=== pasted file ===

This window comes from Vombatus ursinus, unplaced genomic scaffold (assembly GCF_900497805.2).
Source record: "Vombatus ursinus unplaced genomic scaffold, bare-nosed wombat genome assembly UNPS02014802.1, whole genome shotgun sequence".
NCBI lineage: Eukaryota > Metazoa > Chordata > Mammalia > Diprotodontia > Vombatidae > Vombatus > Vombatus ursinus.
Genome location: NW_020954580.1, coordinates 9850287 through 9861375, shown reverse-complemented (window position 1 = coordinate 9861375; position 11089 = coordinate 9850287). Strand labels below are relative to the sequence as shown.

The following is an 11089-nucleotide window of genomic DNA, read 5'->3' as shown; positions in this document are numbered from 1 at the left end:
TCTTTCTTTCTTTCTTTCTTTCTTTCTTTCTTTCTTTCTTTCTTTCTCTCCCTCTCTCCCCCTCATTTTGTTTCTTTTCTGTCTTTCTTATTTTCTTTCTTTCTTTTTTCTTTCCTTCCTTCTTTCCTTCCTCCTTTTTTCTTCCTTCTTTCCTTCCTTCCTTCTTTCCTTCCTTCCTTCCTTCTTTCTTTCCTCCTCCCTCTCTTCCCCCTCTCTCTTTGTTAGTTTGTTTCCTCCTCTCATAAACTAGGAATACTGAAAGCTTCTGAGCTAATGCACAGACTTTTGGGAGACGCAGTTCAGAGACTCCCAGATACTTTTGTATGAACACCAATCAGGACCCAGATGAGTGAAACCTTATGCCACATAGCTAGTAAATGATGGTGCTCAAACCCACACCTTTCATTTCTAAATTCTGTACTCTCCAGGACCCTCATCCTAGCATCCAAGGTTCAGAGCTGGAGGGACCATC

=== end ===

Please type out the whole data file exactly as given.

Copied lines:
This window comes from Vombatus ursinus, unplaced genomic scaffold (assembly GCF_900497805.2).
Source record: "Vombatus ursinus unplaced genomic scaffold, bare-nosed wombat genome assembly UNPS02014802.1, whole genome shotgun sequence".
NCBI lineage: Eukaryota > Metazoa > Chordata > Mammalia > Diprotodontia > Vombatidae > Vombatus > Vombatus ursinus.
Genome location: NW_020954580.1, coordinates 9850287 through 9861375, shown reverse-complemented (window position 1 = coordinate 9861375; position 11089 = coordinate 9850287). Strand labels below are relative to the sequence as shown.

The following is an 11089-nucleotide window of genomic DNA, read 5'->3' as shown; positions in this document are numbered from 1 at the left end:
TCTTTCTTTCTTTCTTTCTTTCTTTCTTTCTTTCTTTCTTTCTTTCTCTCCCTCTCTCCCCCTCATTTTGTTTCTTTTCTGTCTTTCTTATTTTCTTTCTTTCTTTTTTCTTTCCTTCCTTCTTTCCTTCCTCCTTTTTTCTTCCTTCTTTCCTTCCTTCCTTCTTTCCTTCCTTCCTTCCTTCTTTCTTTCCTCCTCCCTCTCTTCCCCCTCTCTCTTTGTTAGTTTGTTTCCTCCTCTCATAAACTAGGAATACTGAAAGCTTCTGAGCTAATGCACAGACTTTTGGGAGACGCAGTTCAGAGACTCCCAGATACTTTTGTATGAACACCAATCAGGACCCAGATGAGTGAAACCTTATGCCACATAGCTAGTAAATGATGGTGCTCAAACCCACACCTTTCATTTCTAAATTCTGTACTCTCCAGGACCCTCATCCTAGCATCCAAGGTTCAGAGCTGGAGGGACCATC